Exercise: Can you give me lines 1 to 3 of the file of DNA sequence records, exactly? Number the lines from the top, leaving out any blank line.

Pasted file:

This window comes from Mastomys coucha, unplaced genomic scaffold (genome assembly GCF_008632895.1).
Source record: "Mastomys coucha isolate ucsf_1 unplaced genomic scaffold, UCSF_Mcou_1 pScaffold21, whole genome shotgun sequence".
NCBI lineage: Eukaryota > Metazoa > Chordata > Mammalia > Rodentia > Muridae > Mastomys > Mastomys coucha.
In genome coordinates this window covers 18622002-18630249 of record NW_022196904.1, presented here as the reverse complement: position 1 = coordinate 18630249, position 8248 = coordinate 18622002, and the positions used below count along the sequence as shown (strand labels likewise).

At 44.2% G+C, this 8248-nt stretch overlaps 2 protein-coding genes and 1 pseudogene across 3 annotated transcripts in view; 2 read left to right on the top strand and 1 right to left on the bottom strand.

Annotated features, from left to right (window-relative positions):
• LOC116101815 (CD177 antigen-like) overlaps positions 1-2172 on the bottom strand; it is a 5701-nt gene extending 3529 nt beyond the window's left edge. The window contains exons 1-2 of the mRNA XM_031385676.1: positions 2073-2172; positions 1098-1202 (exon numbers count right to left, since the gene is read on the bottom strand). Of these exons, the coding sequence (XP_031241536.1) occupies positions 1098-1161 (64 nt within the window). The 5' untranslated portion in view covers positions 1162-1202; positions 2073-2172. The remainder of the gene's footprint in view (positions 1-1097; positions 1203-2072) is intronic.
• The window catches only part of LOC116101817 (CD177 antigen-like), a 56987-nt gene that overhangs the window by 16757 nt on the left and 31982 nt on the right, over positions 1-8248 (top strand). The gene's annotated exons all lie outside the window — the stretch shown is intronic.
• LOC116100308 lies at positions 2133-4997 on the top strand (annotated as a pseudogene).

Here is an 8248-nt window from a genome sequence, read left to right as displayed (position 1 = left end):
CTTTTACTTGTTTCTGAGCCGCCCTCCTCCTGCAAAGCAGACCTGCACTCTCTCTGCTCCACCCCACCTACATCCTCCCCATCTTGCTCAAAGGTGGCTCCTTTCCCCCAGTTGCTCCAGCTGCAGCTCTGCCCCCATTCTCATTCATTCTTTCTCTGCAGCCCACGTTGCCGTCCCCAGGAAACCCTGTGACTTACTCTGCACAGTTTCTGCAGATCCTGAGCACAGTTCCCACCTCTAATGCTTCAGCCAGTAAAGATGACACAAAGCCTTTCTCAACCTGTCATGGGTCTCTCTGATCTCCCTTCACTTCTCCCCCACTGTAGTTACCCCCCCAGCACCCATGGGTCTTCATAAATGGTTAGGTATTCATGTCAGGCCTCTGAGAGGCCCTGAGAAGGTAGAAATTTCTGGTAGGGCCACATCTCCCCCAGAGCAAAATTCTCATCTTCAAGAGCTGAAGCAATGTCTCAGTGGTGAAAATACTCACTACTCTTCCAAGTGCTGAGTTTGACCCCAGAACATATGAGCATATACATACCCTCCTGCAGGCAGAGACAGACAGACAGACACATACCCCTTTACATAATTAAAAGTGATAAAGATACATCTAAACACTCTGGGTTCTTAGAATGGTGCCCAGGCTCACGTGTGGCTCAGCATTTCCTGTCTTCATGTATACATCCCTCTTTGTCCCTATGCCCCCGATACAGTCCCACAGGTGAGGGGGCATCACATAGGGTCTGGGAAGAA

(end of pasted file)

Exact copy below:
This window comes from Mastomys coucha, unplaced genomic scaffold (genome assembly GCF_008632895.1).
Source record: "Mastomys coucha isolate ucsf_1 unplaced genomic scaffold, UCSF_Mcou_1 pScaffold21, whole genome shotgun sequence".
NCBI lineage: Eukaryota > Metazoa > Chordata > Mammalia > Rodentia > Muridae > Mastomys > Mastomys coucha.